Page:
3 Count: Ad Astra

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1: Disney’s 20th Century Studios Fends Off ‘Ad Astra’ Copyright Lawsuit

First off today, Blake Brittain at Reuters reports that Disney and their subsidiary 20th Century Studios have won a key ruling in a lawsuit filed against them over their 2019 science fiction film Ad Astra.

The lawsuit was filed by producer and writer Madison Jones, who accused Disney of copying an earlier screenplay of his entitled Cosmic Force. To make his case, he highlighted similarities between the works, including that both are about a futuristic soldier who seeks to learn more about his missing father, kicking off a story about aliens and other science fiction tropes.

However, the judge in the case disagreed with Jones, saying that he could not provide evidence that Disney had access to his script. He also noted that there are many differences between the works and that the similarities alleged are not protectable under copyright. As such, the judge dismissed the case, though Jones said he intends to appeal.

2: Beijing Internet Court Recognizes Copyright in AI-Generated Images

Next up today, Aaron Wininger at The National Law Review reports that the Beijing Internet Court has issued a decision that recognizes AI-generated works as being eligible for copyright protection.

The plaintiff in the case, Mr. Li, used Stable Diffusion to generate an image that he published on a local platform. However, when another blogger used the image without his permission, he filed a lawsuit saying that the use was a copyright infringement. However, the defendant quickly claimed that, since it is an AI-generated work, it doesn’t qualify for copyright protection.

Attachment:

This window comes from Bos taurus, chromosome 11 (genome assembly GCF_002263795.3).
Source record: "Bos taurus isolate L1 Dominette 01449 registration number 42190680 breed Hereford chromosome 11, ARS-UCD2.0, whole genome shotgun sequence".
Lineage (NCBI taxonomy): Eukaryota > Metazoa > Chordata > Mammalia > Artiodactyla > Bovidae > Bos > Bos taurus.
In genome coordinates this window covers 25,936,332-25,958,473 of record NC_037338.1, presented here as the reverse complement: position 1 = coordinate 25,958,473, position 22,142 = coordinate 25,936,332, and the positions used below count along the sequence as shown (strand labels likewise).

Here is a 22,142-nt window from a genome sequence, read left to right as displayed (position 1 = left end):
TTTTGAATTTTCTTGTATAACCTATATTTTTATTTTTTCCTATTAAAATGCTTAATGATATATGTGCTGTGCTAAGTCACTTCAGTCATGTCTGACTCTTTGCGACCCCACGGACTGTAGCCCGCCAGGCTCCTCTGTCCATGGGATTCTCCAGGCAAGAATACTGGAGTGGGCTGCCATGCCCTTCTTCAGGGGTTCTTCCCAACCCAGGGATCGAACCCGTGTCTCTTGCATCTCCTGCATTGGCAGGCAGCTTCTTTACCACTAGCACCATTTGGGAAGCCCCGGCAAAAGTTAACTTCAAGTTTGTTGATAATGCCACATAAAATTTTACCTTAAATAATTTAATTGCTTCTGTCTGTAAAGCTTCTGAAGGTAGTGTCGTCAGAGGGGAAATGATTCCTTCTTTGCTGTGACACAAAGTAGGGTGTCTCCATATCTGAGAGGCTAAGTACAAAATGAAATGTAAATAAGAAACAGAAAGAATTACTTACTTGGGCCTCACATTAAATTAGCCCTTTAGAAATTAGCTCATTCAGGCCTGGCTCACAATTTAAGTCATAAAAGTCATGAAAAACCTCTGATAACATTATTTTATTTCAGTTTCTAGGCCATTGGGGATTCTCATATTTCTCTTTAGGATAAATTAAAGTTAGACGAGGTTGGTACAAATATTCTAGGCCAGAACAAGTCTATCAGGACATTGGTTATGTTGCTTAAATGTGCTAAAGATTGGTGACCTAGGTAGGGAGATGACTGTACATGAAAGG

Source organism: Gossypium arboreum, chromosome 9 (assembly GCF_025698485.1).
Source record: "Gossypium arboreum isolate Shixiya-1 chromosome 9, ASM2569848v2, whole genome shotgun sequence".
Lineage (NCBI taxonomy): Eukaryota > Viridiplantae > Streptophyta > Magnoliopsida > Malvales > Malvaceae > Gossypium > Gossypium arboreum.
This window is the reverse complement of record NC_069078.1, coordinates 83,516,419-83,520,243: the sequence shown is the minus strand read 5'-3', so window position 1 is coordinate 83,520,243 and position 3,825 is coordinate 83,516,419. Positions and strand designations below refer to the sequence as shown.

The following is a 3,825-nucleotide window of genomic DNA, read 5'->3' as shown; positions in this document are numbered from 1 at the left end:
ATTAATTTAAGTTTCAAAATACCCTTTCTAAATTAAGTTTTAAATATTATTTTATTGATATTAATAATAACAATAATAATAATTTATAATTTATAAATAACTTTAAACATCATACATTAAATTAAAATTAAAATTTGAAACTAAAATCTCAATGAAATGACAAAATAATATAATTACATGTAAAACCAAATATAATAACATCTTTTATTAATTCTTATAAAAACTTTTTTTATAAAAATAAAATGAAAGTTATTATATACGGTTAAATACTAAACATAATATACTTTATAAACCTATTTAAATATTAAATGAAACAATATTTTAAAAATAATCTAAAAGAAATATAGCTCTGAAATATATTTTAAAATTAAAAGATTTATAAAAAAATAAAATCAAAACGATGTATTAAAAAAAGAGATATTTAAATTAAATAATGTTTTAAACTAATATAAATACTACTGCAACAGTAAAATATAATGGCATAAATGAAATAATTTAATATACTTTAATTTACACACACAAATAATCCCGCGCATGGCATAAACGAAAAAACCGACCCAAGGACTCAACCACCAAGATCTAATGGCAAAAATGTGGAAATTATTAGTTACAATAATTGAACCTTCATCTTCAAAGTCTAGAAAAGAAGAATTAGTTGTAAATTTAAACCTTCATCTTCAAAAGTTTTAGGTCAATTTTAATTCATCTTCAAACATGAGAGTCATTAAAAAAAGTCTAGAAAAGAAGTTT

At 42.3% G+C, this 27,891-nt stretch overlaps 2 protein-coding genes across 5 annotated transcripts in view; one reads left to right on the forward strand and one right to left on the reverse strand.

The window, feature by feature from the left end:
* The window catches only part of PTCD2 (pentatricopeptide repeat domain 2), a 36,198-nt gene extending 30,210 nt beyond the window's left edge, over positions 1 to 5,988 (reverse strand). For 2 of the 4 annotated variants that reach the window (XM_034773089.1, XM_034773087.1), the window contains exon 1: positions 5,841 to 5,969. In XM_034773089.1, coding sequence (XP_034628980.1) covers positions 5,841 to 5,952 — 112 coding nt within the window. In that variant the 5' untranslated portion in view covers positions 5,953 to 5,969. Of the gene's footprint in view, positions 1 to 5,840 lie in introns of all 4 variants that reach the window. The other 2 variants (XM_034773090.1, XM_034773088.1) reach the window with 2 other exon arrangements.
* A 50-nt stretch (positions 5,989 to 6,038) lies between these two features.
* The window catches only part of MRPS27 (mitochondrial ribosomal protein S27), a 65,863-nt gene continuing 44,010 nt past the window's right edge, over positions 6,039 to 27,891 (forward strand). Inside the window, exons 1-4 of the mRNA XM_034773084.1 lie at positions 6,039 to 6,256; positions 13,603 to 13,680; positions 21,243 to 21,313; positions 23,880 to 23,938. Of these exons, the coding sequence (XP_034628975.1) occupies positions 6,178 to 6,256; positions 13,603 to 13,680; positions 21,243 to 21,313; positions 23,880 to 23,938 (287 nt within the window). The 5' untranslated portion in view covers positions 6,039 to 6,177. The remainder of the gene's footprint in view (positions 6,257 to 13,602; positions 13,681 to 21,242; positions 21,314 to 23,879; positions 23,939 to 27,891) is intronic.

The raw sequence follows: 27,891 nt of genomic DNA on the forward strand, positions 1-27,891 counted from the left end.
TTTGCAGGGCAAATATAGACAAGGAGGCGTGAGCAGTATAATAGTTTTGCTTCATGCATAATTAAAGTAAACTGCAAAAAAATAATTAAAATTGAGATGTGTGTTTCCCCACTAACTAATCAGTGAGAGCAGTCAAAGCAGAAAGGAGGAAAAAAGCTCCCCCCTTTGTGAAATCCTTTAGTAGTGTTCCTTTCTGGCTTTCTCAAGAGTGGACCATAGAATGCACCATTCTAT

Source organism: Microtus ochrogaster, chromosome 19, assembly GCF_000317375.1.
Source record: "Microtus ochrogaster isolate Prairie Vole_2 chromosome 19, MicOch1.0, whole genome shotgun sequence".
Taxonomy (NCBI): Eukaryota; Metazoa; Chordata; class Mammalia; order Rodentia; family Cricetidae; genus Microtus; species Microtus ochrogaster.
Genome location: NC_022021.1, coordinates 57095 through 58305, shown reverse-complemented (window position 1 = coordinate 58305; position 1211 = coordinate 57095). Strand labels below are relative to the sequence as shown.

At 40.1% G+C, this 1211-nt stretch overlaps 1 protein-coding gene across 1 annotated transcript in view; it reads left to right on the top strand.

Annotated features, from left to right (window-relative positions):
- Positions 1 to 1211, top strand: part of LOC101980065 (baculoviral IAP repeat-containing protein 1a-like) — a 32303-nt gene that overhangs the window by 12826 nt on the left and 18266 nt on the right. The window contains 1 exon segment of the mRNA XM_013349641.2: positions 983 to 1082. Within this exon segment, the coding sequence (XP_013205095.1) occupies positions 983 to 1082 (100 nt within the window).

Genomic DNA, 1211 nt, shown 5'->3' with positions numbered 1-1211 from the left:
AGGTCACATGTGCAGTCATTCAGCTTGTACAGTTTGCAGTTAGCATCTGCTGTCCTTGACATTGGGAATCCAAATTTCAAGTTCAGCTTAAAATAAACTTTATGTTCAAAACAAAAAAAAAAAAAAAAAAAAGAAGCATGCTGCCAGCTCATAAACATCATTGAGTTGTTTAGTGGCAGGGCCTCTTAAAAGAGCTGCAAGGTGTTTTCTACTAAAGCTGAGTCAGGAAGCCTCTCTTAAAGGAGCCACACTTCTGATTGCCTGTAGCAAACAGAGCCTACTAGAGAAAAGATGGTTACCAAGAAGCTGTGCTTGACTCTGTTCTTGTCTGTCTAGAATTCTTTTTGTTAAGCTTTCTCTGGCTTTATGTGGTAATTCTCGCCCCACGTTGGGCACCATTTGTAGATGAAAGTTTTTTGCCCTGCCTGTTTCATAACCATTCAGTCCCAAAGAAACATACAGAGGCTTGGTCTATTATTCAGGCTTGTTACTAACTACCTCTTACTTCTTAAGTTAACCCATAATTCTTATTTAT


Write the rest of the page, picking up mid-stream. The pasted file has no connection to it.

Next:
The court, however, disagreed. The court said that Li had used creativity both in choosing the prompt and in selecting the image to use. As such, counter to what similar cases in the United States have found, that the AI-generated work qualified for copyright protection and awarded Li damages in the case.

3: Operation 404: USDOJ, PIPCU, ACE, MPA, IFPI, ESA, EPL & More Target Pirate Sites

Finally today, Andy Maxwell at Torrentfreak writes that a collection of international law enforcement and anti-piracy agencies have announced the results of the sixth wave of “Operation 404”, which aims to remove sites engaging in piracy, counterfeiting and other intellectual property violations.

The group, claims to have shut down some 606 websites and applications, including 40 in the UK. The services were either seized or blocked and, though arrests were made, details on criminal prosecutions are not available.

New phases of project 404 have been announced every few months, with the last being in March 2023, which netted roughly 400 closures and 11 arrests. Historically, the campaign has focused mostly on the country of Brazil, though recent waves have included a broader collection of sites and apps.

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